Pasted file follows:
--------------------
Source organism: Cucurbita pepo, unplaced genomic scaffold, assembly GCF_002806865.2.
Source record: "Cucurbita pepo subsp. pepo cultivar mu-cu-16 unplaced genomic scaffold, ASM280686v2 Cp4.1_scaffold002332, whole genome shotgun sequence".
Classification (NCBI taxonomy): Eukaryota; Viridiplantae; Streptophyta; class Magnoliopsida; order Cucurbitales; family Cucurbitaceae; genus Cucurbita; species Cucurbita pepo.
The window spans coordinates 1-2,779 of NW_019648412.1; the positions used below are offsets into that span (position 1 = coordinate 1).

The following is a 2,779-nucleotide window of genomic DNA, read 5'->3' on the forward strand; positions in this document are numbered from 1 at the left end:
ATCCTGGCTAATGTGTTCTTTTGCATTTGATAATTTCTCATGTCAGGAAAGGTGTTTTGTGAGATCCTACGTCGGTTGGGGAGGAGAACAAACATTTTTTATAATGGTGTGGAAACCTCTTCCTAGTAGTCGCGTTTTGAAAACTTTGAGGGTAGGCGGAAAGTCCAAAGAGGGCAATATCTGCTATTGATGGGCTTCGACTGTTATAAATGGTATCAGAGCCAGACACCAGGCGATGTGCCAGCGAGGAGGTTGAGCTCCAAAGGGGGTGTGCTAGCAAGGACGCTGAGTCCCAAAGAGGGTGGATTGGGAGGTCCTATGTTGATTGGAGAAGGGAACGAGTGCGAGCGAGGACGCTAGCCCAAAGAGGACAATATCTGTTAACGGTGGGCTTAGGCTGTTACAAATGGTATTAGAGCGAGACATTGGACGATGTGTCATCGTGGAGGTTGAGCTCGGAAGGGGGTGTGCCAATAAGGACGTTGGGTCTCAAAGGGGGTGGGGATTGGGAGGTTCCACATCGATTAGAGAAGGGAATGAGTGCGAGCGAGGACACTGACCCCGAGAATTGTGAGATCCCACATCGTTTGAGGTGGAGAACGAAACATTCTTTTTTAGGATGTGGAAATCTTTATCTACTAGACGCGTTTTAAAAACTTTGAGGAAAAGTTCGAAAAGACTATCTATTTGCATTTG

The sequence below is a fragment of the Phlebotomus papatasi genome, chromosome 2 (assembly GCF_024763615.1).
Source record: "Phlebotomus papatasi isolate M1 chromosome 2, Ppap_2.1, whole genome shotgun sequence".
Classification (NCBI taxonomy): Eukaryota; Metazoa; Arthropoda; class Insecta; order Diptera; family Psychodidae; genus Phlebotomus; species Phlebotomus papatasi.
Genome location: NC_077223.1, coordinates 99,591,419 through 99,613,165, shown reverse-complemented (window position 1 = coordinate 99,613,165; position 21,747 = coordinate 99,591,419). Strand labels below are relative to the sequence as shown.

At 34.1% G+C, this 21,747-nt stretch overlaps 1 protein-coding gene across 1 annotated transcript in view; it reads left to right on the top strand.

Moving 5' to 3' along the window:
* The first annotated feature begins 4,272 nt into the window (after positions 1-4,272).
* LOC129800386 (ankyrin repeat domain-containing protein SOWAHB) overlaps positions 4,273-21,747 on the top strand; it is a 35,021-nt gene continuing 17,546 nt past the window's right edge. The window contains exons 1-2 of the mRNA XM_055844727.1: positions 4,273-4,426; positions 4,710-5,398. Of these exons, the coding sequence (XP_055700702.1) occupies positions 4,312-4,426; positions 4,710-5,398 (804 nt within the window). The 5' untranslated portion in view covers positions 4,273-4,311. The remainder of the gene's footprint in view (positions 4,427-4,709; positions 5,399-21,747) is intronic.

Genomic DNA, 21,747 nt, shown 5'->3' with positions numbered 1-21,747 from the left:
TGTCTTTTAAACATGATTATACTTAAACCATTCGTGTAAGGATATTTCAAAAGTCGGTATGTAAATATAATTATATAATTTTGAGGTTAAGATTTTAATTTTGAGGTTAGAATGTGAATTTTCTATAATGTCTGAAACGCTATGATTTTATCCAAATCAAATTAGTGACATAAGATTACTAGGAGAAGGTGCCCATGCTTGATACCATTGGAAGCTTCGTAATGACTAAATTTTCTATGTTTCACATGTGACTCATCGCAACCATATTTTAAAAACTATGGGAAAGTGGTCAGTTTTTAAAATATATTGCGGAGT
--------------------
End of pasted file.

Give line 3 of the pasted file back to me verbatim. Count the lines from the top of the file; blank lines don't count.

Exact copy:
Classification (NCBI taxonomy): Eukaryota; Viridiplantae; Streptophyta; class Magnoliopsida; order Cucurbitales; family Cucurbitaceae; genus Cucurbita; species Cucurbita pepo.